Lawyers for the city of Chicago are investigating marketing claims by producers of narcotic painkillers as a prelude to a possible lawsuit against them, according to interviews and a court filing.
The investigation is focusing on whether manufacturers of the drugs, which are known as opioids, overstated their benefits and understated their risks, such as the chances that a patient could become addicted to the drugs, a court filing shows.
Should the inquiry determine that the companies made false claims, the city would then seek to recover millions of dollars in health care dollars spent on pain drugs used to treat city employees and retirees, the court filing shows.
The investigation, which began this summer, appears to be in an early phase. The city hired an outside class-action law firm, Cohen Milstein Sellers & Toll, to handle the case. It would receive a share in any money recovered through a successful lawsuit, the filing shows.
In a statement, a spokesman for the city’s Law Department, Roderick Drew, confirmed the inquiry.
“As part of its ongoing efforts to protect Chicago taxpayers, the city conducts reviews concerning allegations of misconduct on the part of city suppliers,” Mr. Drew said in a statement. “This subpoena is part of those ongoing efforts.”
The inquiry is unfolding as scrutiny of both the safety and long-term effectiveness of opioids is growing. Prescription painkillers are now the most widely prescribed class of drugs in the United States and are involved in about 17,000 overdose deaths annually.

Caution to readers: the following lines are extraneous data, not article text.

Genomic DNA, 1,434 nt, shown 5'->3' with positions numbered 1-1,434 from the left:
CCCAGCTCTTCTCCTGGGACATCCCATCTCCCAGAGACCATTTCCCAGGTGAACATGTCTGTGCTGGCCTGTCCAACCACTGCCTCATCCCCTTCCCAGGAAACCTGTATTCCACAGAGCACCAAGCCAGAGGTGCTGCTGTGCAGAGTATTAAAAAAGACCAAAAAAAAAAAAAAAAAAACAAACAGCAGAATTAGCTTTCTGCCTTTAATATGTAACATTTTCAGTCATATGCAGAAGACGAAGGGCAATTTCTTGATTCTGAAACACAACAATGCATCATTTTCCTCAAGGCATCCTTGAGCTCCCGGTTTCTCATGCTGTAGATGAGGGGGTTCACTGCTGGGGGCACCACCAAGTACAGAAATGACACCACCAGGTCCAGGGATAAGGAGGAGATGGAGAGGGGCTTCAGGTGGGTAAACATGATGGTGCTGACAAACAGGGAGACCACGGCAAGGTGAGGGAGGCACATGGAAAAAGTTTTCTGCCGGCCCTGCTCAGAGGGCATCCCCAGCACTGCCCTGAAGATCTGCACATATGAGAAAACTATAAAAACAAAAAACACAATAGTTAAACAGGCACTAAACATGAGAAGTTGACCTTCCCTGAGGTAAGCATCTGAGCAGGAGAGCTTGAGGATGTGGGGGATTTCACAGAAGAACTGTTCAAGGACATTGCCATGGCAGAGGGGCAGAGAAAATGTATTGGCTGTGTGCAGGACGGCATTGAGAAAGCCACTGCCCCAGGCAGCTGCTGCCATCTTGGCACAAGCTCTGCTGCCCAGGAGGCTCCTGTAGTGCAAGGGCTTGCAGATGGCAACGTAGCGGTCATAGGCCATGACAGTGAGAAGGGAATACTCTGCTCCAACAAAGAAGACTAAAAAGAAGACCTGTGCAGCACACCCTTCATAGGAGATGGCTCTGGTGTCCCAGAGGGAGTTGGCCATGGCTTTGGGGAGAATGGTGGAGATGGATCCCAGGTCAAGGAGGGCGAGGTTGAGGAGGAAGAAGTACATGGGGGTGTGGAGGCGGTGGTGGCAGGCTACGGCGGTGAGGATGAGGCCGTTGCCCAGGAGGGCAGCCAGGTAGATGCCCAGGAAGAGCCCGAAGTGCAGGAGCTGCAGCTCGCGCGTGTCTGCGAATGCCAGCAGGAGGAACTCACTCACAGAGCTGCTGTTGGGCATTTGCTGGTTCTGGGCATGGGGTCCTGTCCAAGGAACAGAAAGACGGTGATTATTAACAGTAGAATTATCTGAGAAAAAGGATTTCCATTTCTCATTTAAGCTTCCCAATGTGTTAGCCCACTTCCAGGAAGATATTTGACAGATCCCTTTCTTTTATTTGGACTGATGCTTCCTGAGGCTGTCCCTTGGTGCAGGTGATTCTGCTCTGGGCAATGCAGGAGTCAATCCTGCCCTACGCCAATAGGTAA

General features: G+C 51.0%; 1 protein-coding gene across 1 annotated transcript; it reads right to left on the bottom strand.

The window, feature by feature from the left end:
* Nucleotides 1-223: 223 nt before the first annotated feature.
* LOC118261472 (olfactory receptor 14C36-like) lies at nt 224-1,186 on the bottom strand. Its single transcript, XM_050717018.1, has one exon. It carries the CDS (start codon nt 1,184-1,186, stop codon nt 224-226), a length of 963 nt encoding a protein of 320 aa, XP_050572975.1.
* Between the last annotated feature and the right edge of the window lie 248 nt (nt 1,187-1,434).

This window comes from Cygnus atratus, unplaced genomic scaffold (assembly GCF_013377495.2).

Any lawsuit against the drugmakers, however, could face serious challenges because the medications at issue were approved by the Food and Drug Administration as safe and effective. In addition, lawsuits brought by cities, including Chicago, against makers of firearms to recover costs related to gun-related violence failed.
The existence of the investigation is coming to light because of a little-noticed filing in a Cook County court in September by the city.
A copy of the filing, which was provided to The New York Times, shows that city officials asked a judge in September to enforce a subpoena previously issued to one manufacturer of prescription opioids, the Janssen Pharmaceuticals unit of Johnson & Johnson.
The company had refused to turn over requested marketing materials and other records, citing a variety of objections, such as the scope of the document request and the involvement of the class-action law firm in the action, the filing shows.
“Janssen’s refusal to comply with the subpoena impedes the city’s authorized law enforcement investigation into potential misconduct by Janssen,” the city stated in its request.
A spokeswoman for Janssen, Pamela Van Houten, said in a statement that the drug maker was responding to the subpoena. Among other drugs, the company manufactures Duragesic, a time-release form of the opioid fentanyl.
“We are in discussions with the city regarding the scope and the timing,” she said in the statement.
While the court filing is specific to Janssen, the scope of the city’s investigation is industrywide.
Among other things, the inquiry is seeking to determine whether companies deceptively promoted opioids as safe and
effective in the treatment of chronic pain, such as low back pain and arthritis, despite a lack of evidence to support those claims.
It is also examining whether opioid producers, which paid professional medical organizations and other groups to promote use of the drugs, understated the medications’ risk of addiction and other side effects.
A spokesman for Purdue Pharma, the producer of OxyContin, said that the company was not currently in possession of any subpoenas from Chicago officials. That spokesman, Raul Damas, declined to say whether the company had received one earlier.
A spokesman for another opioid producer, Endo Pharmaceuticals, said that company had received a subpoena from the city of Chicago and was cooperating with it.